The newest VR kit for young gamers proves that you don’t need to have a super-powered PC or headset to have an engaging virtual experience. Like the other Labo kits, the strength of the Nintendo Labo Toy-Con VR Kit is grounded in the peripherals that you construct from sheets of cardboard. The key one is the VR goggle headset, which is quick to fold together and has a surprisingly good set of lenses to reproduce VR effects. This is vital, because unlike the other Labo kits, you can’t dock the Switch and experience the VR on a TV; you have to use the goggles in the headset to explore this environment. Compared to other low powered VR headsets (like the swarm of Google Cardboard knockoffs that hit the market a few years ago), these lenses powerfully amplify the content from the Switch well. There are moments where the depth can feel a bit off when you’re trying to focus on objects on the edges of your vision, especially if you’re sitting down, but for the most part, it’s impressive. This is reinforced by the peripherals, which maintain Labo’s legacy of solidly built controllers that can withstand a lot of play for multiple hours without feeling like they’re going to fall apart. The blaster is a particular standout because cocking the gun and firing it with one button press feels better than some devices that are more expensive on other systems.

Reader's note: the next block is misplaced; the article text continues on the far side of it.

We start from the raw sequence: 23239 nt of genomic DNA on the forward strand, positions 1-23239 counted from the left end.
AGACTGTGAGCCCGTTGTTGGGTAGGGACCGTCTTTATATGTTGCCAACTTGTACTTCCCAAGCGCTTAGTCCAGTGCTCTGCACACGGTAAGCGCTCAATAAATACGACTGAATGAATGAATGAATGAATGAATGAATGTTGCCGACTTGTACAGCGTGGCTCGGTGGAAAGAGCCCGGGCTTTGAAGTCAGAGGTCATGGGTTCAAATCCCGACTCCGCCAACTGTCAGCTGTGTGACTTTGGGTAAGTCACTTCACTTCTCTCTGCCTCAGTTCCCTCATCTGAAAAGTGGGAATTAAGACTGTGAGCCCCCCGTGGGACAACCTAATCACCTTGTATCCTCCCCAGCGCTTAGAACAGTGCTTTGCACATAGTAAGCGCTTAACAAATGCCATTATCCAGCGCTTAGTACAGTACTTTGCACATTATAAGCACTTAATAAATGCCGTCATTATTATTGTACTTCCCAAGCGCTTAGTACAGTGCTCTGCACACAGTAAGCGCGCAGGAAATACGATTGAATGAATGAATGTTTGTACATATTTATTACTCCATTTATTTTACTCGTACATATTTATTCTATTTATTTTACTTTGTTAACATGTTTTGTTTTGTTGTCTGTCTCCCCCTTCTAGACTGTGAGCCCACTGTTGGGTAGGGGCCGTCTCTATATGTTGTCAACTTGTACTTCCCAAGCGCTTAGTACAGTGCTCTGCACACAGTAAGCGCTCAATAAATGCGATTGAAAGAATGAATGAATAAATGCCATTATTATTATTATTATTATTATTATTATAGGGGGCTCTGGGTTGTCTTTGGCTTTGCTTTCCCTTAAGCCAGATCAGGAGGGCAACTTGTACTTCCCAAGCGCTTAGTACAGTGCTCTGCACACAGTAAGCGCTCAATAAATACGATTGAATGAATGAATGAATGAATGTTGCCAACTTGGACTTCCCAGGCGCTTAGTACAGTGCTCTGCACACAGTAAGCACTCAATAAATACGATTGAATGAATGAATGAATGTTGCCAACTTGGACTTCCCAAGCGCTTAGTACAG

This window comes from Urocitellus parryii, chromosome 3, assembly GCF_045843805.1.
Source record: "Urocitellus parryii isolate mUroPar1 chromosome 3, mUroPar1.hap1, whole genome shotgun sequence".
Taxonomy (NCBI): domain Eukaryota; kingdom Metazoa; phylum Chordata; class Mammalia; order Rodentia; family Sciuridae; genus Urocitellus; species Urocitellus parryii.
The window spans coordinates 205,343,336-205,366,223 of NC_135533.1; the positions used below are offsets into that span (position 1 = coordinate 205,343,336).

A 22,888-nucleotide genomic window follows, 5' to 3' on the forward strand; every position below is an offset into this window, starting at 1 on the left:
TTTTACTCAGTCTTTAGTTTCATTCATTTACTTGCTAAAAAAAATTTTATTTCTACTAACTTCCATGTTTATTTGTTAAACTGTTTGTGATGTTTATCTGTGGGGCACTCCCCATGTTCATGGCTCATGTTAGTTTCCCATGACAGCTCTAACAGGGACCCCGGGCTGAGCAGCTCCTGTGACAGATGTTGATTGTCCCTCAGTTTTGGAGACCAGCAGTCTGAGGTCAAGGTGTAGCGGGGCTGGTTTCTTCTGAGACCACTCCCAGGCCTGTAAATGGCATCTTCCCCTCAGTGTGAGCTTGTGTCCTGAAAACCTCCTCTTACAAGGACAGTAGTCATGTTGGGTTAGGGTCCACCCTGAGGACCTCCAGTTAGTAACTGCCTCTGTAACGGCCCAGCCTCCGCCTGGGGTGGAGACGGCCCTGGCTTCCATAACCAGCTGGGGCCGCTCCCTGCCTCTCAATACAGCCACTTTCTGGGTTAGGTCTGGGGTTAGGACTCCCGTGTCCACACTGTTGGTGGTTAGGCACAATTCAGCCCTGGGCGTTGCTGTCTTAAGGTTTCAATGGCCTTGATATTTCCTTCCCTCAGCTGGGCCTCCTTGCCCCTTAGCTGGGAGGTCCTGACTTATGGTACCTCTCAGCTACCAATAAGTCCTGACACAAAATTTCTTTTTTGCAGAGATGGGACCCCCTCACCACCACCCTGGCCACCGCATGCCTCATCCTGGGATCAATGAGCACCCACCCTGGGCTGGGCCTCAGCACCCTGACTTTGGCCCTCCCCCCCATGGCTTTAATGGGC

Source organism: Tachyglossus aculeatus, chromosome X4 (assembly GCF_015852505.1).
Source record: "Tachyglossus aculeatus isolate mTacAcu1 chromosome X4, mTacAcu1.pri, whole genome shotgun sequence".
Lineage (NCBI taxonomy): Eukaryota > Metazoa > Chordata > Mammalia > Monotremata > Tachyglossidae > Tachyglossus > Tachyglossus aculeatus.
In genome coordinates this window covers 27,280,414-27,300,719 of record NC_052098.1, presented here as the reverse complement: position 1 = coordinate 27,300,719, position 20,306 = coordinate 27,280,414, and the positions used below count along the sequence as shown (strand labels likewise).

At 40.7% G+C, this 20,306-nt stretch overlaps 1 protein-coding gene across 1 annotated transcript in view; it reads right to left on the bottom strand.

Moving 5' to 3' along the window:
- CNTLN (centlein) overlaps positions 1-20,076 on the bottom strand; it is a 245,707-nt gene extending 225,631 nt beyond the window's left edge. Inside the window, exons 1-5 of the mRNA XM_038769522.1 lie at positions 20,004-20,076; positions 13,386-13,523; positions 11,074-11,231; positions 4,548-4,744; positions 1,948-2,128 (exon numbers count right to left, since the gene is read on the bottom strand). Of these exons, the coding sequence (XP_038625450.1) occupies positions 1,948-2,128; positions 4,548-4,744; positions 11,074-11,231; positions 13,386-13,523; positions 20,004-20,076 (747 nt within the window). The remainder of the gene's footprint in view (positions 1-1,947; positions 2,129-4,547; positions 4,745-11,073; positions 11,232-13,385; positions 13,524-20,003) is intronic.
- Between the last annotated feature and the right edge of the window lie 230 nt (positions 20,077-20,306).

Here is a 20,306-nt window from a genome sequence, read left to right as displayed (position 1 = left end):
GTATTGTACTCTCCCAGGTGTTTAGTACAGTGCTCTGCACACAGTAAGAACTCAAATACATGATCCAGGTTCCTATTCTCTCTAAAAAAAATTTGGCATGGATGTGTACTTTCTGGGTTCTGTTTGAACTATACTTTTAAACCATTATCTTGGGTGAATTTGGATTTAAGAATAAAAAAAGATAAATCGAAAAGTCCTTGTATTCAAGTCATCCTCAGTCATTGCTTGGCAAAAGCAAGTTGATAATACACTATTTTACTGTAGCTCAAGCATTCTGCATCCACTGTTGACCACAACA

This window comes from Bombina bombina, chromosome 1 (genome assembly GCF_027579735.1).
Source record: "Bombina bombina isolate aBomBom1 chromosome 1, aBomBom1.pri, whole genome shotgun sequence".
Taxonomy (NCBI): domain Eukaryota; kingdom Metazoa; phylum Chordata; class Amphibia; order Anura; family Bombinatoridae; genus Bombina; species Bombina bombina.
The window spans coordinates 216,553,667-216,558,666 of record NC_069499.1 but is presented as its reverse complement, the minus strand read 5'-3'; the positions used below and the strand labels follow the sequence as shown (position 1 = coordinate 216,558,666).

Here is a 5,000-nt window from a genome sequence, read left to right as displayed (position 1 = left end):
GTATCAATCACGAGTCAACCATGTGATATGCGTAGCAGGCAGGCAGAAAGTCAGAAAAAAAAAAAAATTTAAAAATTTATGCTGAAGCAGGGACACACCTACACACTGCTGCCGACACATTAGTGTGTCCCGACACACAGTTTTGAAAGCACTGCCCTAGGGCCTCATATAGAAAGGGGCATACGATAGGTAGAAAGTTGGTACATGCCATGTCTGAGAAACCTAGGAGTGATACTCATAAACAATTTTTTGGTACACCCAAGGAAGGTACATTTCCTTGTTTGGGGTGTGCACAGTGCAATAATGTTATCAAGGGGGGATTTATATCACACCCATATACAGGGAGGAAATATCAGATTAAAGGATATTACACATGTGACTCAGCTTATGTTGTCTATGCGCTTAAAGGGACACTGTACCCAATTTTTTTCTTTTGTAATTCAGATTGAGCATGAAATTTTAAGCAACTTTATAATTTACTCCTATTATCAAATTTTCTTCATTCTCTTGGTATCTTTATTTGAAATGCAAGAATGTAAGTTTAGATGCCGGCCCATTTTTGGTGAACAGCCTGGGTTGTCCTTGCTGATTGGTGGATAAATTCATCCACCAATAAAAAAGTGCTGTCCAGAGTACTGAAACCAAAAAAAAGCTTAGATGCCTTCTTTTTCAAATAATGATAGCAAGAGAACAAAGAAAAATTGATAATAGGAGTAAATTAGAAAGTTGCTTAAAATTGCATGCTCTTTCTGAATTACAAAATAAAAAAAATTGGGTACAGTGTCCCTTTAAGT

Like the other Labo kits, the main play experience tries to highlight the strengths of each controller. Most of the games are quite good, such as the camera "games" where you photograph fish or aliens -- the zooming in and out has a great tactile feel thanks to a click wheel embedded in the device. What’s also great about the VR Kit is that when you get tired of these games, you can check out the VR Plaza that has more than 60 mini-games that show off what the peripherals can do as well. Players that have a creative side can dive into the included VR Garage and either edit these games or make your own. That helps to really extend the life of this VR pack farther than the first two Labo packs. If there's a negative, it’s that there’s no strap to help players, particularly younger ones, hold the device. If you have a young kid with small hands, trying to hold the goggles or a peripheral with the Switch inserted for a long time can be tiring for them. While it might be possible to modify your Labo to include straps, this is one of those things that Nintendo really missed on. Fortunately, the game does try to remind you to take breaks frequently so you don’t get too tired, but it’s something to pay attention to for little gamers. This issue aside, if you’ve been on the fence about VR gaming, you may want to give the Nintendo Labo Toy-Con VR Kit a try -- it may turn you into both a Labo and a VR fan.